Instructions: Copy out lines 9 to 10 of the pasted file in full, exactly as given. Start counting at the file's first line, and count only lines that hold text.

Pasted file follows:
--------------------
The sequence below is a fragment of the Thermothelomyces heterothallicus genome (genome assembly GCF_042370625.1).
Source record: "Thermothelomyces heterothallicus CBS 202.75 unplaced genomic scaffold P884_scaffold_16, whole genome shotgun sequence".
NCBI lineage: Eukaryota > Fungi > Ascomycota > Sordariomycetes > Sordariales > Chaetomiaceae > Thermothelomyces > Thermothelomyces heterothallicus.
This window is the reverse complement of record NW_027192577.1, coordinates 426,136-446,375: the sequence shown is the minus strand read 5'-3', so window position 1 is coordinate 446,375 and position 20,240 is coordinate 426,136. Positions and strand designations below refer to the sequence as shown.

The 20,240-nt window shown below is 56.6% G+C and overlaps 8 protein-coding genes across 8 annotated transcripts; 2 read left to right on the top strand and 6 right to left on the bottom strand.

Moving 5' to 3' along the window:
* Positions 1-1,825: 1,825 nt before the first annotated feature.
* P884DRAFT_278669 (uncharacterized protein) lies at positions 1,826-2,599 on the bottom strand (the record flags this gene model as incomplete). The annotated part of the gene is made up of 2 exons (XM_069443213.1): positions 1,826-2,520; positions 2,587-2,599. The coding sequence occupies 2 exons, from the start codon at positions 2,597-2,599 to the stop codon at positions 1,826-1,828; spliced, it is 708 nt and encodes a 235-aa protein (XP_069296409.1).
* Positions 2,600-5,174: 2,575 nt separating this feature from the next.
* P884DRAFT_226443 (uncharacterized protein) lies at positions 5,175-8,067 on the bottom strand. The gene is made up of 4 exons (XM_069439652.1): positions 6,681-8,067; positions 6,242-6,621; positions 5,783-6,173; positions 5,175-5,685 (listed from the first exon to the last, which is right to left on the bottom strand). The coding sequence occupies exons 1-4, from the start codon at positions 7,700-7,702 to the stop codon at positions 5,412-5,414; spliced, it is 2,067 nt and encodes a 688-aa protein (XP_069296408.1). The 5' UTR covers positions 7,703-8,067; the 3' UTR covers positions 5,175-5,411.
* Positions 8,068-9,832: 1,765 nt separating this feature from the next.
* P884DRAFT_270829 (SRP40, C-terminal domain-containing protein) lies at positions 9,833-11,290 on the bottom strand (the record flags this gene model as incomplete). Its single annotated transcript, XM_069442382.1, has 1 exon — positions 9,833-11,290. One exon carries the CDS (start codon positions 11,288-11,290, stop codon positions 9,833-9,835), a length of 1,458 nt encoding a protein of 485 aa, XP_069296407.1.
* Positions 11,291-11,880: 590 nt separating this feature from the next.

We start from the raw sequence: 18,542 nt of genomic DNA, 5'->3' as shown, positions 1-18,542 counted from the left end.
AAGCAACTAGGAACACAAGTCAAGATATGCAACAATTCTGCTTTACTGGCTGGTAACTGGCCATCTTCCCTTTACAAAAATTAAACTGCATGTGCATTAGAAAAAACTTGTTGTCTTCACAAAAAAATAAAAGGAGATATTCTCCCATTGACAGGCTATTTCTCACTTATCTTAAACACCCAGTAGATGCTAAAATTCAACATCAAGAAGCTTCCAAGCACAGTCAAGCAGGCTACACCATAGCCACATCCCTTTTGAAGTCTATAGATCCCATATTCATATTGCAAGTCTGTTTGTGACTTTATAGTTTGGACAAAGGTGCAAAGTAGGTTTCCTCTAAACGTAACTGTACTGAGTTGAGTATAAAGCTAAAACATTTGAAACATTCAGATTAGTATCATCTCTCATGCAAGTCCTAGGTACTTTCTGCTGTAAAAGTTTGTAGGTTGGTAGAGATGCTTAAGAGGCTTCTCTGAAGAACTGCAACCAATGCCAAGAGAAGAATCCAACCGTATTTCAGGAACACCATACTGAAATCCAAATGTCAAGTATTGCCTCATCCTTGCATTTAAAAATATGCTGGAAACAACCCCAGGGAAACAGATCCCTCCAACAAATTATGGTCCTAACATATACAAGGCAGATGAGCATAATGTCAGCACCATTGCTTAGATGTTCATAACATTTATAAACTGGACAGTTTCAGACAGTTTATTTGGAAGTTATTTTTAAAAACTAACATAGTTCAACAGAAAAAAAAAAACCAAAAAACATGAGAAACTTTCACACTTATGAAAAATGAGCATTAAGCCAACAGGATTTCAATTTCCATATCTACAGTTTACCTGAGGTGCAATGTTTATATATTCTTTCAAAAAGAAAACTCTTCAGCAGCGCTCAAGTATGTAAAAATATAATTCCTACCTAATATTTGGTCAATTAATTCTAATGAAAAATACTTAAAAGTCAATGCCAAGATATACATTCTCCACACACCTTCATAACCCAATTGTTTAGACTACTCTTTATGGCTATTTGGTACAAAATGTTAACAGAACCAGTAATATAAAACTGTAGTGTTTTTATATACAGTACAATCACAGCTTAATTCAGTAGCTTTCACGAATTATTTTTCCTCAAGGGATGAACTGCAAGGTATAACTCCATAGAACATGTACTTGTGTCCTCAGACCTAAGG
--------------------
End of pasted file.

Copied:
* Positions 2,600-5,174: 2,575 nt separating this feature from the next.
* P884DRAFT_226443 (uncharacterized protein) lies at positions 5,175-8,067 on the bottom strand. The gene is made up of 4 exons (XM_069439652.1): positions 6,681-8,067; positions 6,242-6,621; positions 5,783-6,173; positions 5,175-5,685 (listed from the first exon to the last, which is right to left on the bottom strand). The coding sequence occupies exons 1-4, from the start codon at positions 7,700-7,702 to the stop codon at positions 5,412-5,414; spliced, it is 2,067 nt and encodes a 688-aa protein (XP_069296408.1). The 5' UTR covers positions 7,703-8,067; the 3' UTR covers positions 5,175-5,411.